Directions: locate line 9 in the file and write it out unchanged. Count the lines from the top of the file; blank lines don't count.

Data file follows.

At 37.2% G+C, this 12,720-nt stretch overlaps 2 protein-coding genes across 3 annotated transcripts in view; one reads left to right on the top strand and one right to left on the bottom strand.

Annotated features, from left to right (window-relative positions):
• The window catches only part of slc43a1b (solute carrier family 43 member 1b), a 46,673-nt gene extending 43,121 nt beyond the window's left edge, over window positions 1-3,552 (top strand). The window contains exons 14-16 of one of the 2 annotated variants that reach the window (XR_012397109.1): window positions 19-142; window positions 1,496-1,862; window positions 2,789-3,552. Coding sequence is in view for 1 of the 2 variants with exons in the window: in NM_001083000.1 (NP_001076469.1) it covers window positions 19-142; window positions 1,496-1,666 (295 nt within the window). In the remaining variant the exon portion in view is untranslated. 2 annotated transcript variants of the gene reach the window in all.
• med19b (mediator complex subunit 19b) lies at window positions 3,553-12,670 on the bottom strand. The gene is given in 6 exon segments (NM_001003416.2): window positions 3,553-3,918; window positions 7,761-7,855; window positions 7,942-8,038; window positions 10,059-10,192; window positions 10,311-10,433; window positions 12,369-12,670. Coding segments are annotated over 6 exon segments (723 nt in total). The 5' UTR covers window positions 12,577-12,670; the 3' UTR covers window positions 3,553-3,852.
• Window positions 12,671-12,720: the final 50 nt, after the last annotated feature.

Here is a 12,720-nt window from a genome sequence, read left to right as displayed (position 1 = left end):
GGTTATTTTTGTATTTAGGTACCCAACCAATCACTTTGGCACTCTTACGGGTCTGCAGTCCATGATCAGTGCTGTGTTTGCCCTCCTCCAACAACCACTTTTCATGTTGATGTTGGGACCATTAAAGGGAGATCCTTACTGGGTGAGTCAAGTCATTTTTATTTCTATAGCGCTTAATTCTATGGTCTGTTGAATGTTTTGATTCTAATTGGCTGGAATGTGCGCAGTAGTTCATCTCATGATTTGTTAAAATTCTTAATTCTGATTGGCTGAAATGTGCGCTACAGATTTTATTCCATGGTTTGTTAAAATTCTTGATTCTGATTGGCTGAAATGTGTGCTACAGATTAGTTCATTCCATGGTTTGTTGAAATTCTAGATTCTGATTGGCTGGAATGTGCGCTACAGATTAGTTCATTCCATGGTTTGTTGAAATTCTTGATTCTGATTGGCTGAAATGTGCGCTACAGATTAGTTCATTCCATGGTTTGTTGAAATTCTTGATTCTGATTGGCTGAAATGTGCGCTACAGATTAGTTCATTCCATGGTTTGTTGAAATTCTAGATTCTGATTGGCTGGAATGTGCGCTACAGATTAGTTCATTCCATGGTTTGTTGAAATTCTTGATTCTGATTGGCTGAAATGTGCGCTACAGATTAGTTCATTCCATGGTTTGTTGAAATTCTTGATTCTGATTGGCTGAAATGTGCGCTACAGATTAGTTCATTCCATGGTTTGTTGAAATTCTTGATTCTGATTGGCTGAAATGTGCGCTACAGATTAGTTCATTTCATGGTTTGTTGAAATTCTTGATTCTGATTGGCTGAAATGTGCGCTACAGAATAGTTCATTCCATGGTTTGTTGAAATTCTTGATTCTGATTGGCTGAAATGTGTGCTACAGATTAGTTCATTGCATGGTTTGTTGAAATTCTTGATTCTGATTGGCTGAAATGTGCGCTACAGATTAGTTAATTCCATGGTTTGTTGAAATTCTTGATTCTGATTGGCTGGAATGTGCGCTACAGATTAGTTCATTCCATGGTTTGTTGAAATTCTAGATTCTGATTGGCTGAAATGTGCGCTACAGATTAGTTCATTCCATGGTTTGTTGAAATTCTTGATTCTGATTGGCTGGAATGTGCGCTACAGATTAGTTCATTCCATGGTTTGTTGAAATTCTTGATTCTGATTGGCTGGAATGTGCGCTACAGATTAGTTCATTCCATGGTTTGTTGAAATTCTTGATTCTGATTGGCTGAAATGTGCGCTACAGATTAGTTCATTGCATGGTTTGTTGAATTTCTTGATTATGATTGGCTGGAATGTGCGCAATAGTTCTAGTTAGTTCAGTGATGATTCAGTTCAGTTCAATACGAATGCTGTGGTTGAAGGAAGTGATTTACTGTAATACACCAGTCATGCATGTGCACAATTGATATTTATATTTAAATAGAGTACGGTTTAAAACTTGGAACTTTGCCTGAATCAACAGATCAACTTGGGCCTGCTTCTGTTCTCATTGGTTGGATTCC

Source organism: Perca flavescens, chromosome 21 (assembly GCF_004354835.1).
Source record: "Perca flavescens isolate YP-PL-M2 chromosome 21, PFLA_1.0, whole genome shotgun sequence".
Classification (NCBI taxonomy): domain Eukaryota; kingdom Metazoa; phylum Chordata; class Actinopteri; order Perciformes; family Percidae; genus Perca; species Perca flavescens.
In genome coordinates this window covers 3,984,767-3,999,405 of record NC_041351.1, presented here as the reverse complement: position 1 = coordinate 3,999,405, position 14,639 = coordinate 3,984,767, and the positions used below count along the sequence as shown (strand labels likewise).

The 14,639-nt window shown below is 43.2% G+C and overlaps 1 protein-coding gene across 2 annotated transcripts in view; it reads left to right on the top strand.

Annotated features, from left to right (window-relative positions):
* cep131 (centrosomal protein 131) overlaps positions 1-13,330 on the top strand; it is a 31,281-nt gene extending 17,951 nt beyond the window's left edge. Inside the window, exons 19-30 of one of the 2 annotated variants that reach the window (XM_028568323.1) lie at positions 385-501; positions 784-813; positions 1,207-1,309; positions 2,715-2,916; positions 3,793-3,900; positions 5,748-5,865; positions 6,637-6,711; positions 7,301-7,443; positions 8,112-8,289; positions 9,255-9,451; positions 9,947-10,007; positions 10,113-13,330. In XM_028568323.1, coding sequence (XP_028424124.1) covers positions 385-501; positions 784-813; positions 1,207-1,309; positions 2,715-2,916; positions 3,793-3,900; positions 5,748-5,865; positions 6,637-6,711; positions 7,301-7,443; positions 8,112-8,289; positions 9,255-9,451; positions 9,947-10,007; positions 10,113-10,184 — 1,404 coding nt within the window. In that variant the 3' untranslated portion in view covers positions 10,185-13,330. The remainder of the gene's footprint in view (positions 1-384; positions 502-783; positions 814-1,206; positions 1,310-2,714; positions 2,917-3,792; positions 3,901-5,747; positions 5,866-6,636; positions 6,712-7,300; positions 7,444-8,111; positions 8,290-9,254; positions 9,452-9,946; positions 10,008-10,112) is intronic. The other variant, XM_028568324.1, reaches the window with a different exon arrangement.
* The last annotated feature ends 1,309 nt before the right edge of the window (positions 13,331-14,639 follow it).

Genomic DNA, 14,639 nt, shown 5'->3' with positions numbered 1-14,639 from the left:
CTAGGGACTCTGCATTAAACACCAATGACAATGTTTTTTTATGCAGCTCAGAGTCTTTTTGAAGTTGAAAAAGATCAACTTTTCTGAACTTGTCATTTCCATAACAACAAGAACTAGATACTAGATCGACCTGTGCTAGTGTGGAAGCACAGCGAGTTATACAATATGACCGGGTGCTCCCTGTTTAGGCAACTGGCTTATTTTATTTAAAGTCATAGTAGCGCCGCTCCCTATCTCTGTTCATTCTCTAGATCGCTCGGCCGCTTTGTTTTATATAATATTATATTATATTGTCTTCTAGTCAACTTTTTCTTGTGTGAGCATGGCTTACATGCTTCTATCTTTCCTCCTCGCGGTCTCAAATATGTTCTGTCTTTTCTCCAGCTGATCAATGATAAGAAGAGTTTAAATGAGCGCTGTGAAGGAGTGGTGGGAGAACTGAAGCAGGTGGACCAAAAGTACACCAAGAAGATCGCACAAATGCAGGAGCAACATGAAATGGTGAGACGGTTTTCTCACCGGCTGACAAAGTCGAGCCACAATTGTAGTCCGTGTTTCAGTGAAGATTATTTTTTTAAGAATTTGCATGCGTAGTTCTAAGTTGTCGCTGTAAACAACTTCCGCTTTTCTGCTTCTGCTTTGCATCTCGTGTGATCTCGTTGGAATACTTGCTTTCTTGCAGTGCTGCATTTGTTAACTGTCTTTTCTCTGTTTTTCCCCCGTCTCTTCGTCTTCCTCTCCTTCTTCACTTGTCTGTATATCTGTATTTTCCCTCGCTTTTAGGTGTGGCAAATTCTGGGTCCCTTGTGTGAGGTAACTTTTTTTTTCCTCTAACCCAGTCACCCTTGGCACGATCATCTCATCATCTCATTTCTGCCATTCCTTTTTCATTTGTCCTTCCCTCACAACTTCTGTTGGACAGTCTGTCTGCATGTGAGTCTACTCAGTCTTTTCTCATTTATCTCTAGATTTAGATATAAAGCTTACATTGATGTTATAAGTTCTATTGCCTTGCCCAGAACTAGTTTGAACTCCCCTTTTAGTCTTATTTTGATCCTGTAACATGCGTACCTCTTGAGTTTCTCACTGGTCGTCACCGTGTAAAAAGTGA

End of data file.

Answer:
Source record: "Perca flavescens isolate YP-PL-M2 chromosome 21, PFLA_1.0, whole genome shotgun sequence".